Socialism, capitalism and One Nation Labour

Throughout 2014 the Young Fabians are running a series of commissions to explore the major ideological questions facing One Nation Labour now and in the future.

We were pleased to be joined by Patrick Diamond for the launch of the Commission on Socialism and Capitalism. Below I explore some of the topics which were raised at the launch and consider how it is possible to start grappling with the challenge of developing a political economy for the left in the 21st century.

A difficult partnership

Considering the question of what socialism and capitalism will mean in the 21st century is an intimidatingly large subject. Due to the potential size and scope of the project it would be easy, for the purpose of simplicity, to regard them as opposing ideologies, each defined by their opposition to the other.

I was very pleased that at no stage was this simplistic definition proposed. In his opening remarks on the subject Patrick Diamond shared with us his thoughts on the relationship between these competing ideologies. Far from being opposites, he suggested that socialism was in the (perhaps uncomfortable) position of being to a significant extent reliant on capitalism to achieve many of its goals.

Socialism, and its various offspring, all entail a critique of capitalism and the outcomes which unbridled capitalism produces. But they simultaneously rely on the growth and prosperity produced by capitalism to achieve their goals of fairness and prosperity for all. We can trace this uneasy tension through New Labour, social democracy in the post-war era, and all the way back to Marx (who recognised that the achievement of his socialist utopia was first dependent on capitalism reaching a sufficiently advanced state). Each of these variants of socialism approached this tension differently, but the fundamental question lies at the heart of each of their approaches to political economy.

As we seek to develop a political economy for the left in the 21st century we need to consider how the left should moderate capitalism, but also how capitalism can support the left in achieving its goals. In short, we must take a pragmatic approach to capitalism and seek to make it work for us.

One Nation Labour’s approach to political economy

One Nation Labour marks a significant break with the New Labour era and this break is most obvious in relation to political economy. Two specific themes in One Nation Labour’s thinking focus on political economy and make explicit the break with New Labour. First, One Nation Labour entails a greater recognition of the nature and extent of market failure. Second, it shows much greater concern towards issues of inequality and the distribution of goods and rewards in the economy.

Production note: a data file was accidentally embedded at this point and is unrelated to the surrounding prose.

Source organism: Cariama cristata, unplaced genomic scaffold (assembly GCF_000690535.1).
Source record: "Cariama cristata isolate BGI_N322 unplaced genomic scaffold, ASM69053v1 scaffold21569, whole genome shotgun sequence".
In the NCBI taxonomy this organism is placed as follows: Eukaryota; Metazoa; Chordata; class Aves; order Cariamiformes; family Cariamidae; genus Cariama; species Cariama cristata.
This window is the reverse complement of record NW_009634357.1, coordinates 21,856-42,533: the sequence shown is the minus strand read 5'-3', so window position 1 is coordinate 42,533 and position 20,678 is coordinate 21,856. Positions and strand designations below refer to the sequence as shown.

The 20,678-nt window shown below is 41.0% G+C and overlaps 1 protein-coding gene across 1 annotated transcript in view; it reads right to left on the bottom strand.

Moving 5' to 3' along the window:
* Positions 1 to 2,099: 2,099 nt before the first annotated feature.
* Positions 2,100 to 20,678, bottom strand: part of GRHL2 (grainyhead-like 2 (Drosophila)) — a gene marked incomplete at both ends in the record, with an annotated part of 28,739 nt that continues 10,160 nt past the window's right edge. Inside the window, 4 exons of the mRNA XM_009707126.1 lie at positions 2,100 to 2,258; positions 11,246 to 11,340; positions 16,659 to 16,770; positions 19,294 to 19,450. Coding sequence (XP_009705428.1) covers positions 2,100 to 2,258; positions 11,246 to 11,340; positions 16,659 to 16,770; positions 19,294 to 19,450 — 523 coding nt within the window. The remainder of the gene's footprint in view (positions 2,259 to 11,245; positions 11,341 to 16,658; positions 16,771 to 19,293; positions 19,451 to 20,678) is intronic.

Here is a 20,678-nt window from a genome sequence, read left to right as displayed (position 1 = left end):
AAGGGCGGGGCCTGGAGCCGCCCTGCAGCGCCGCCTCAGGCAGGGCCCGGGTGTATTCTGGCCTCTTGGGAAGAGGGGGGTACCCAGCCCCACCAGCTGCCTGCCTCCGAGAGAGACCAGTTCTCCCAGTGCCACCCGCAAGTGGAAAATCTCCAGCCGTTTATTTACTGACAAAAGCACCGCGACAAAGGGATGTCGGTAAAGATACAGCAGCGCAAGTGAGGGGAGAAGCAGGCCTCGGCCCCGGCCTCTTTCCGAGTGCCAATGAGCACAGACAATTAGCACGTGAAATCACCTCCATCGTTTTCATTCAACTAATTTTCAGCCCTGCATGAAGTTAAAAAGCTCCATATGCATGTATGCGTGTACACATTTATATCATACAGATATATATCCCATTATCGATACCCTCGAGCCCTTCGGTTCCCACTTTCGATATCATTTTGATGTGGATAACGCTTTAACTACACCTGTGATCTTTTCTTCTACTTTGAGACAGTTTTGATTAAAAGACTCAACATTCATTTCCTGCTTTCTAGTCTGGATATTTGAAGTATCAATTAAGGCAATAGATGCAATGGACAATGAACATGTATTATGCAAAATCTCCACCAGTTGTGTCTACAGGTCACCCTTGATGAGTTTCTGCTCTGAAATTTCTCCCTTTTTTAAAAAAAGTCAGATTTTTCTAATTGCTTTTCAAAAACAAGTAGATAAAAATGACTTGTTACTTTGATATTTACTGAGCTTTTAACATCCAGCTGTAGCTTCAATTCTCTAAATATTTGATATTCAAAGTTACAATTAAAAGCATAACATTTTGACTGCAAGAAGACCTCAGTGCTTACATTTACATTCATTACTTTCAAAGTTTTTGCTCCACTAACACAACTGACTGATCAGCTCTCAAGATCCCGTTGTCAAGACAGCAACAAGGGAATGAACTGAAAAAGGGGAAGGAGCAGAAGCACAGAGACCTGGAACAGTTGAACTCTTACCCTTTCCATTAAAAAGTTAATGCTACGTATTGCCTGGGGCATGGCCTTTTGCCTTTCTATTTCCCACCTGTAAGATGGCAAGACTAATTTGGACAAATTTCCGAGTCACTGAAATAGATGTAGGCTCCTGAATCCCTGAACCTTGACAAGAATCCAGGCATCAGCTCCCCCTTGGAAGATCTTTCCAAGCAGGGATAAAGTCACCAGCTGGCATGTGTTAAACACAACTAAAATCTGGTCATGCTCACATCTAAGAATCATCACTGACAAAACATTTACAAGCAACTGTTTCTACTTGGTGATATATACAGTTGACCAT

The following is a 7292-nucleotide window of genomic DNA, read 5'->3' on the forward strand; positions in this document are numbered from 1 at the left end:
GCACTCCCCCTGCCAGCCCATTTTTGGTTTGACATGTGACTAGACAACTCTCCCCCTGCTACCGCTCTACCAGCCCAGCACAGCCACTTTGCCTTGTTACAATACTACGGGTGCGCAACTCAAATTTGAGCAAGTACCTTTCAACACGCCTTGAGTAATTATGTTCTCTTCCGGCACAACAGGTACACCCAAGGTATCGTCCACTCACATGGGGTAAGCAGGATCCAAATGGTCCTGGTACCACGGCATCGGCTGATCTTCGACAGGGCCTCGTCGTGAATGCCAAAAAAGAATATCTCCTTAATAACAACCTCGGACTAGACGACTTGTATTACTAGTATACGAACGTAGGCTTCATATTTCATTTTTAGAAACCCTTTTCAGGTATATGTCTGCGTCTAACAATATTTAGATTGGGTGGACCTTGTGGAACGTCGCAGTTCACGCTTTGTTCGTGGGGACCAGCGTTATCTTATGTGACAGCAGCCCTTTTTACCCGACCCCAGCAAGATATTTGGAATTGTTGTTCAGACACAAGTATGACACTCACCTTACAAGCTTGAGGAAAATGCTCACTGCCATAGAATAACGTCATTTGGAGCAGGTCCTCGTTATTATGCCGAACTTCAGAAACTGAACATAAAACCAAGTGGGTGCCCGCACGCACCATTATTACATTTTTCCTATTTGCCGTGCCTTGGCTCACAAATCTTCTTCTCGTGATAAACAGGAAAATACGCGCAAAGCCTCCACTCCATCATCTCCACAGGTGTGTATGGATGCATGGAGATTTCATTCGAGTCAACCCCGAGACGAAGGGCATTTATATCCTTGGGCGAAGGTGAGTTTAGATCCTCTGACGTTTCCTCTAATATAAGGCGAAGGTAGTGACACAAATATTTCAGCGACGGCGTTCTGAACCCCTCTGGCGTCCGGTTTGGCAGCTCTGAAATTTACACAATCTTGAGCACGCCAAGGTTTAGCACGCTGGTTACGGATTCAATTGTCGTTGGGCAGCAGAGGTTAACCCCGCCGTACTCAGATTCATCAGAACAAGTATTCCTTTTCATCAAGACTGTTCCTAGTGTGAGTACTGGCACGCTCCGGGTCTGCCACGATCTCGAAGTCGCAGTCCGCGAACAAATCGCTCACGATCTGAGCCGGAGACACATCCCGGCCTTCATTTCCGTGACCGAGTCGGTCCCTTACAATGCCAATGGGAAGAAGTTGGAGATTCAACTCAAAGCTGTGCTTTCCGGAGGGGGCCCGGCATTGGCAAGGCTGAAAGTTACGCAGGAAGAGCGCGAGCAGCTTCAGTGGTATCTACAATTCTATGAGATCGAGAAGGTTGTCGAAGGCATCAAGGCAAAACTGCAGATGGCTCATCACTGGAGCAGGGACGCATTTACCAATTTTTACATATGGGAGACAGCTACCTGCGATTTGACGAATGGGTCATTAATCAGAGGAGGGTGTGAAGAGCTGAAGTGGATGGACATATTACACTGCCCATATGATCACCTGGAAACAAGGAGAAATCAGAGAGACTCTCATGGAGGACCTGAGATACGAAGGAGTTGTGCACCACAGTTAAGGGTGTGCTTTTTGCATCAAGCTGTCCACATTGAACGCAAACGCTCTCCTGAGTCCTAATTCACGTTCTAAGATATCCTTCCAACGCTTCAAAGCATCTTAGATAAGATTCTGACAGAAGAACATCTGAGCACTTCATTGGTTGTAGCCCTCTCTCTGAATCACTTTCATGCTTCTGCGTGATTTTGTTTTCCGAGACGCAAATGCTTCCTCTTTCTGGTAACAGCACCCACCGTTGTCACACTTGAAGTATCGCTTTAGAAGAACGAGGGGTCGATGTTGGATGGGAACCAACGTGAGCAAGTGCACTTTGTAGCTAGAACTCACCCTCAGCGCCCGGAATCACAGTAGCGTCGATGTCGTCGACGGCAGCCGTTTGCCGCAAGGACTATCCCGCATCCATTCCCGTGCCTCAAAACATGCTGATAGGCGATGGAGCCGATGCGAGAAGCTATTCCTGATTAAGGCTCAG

New Labour was inclined to view market failure as an exception. One Nation Labour sees market failure as systemic. The failure in the banking sector was the first area where this became apparent; however, this view of systemic market failure has expanded to encompass the energy markets, the private rented sector, and the railways.

Ed Miliband has also demonstrated a much greater willingness to talk about issues of distribution and the importance of equality for both the type of economy and the type of society we wish to create. This concern for inequality is manifest in senior Labour figures’ interest in Scandinavian models of political economy, which are seen as inherently fairer than our own.

How to intervene in markets

Where do these insights leave us in terms of developing an economic philosophy for the left in the 21st century? And what are the issues which the Commission will be required to explore in the coming months?

A number of broad policy areas were discussed at the launch. These included the renaissance of nationalisation as a model for public utilities, greater state intervention to develop an active industrial policy, the role the left can play in championing consumer issues, innovative ideas about how to build a more popular and democratic capitalism, and reflections on the concept of pre-distribution.

Attendees also raised a broad range of challenges facing the left: how to respond to increasing technological developments and the impact these are having on the nature of work; how to intervene when the market price for a good fails to correspond to its social value (e.g. social care); and how to achieve the institutional and cultural change (e.g. promoting different types of business) required to reform capitalism in the ways we might desire.

In terms of developing a coherent economic philosophy these issues do not coalesce neatly. However, they do force us to consider more deeply what it means to intervene in markets and the different options available for intervening. Some of the policy proposals rely on grounds which will be familiar to the left in terms of intervening in the way markets directly operate, such as nationalisation and an active industrial policy; others will be more challenging for the left, such as the proposals designed to build a popular capitalism by spreading wealth and empowering citizens as consumers in a more egalitarian marketplace. Both of these threads offer the Commission some fruitful grounds for consideration as we develop our ideas for what a left political economy could look like in the 21st century.

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